“Pelé spent his life denying he had suffered racism. It’s the first time that he admitted to having been called macaco or crioulo several times on the field,” says the researcher. “You could say it’s a small step forward to have this recognition from Pelé in the debate about racism in futebol, even though the context he used doesn’t contribute to the struggle for racial equality. Another contradiction resulting from the racism produced in our country.”
Racism in the flesh
According to Angélica’s research, Pelé had his first experience with racism as a teenager, in Bauru, when he began dating a white girl. Once her father learned of her daughter’s dalliance with a black boy he gave the girl a beating in public. The relationship ended there.
Later, Pelé also faced problems when he met what would become his first wife, Rosemeri, a white woman. “The young couple was forbidden to be seen together and alone. To even go to the cinema, a person in her family accompanied them. It was a strange situation: first Rosemeri arrived, accompanied by a relative, for the session in the cinema, and only after the film started was Pelé allowed to come in too. Their courtship lasted seven years,” the researcher says. She raises two hypotheses for this. “Either they wanted to protect her daughter from harassment by being in a relationship with a famous ace, or they had difficulty accepting the relationship with a young black man, even if he had fame.”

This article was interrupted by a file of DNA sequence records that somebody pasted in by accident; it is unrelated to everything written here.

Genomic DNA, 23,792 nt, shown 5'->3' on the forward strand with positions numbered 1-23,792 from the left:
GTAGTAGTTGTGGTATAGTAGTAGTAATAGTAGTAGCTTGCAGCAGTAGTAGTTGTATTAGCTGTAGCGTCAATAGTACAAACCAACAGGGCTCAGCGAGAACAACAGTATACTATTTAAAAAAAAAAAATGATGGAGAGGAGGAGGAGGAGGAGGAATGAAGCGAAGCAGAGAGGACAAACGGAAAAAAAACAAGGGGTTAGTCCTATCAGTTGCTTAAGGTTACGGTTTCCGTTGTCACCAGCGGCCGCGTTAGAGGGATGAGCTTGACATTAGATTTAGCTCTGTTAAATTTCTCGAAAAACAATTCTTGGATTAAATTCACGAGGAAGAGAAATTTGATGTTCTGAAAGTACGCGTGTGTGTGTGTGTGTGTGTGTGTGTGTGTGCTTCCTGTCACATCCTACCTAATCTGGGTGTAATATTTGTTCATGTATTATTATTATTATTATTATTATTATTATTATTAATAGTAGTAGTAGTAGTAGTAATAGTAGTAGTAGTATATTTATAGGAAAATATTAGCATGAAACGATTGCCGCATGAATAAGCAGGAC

One day, during a tour of África by the Santos team, Pelé witnessed a moment of racial tension. In Senegal, the white hotel clerk where the team stayed called blacks who tried to approach the Santos team savages.
Police eventually arrested the woman. She pleaded not guilty and asked for Pelé to testify in her favor. The player refused to defend her and said that he identified with the people she had insulted. “Being in África was both a humbling and rewarding experience. I felt that I represented hope for Africans, as the black man that managed to make it in the world,” Pelé wrote in his autobiography published in 2006.
Racism in the Cup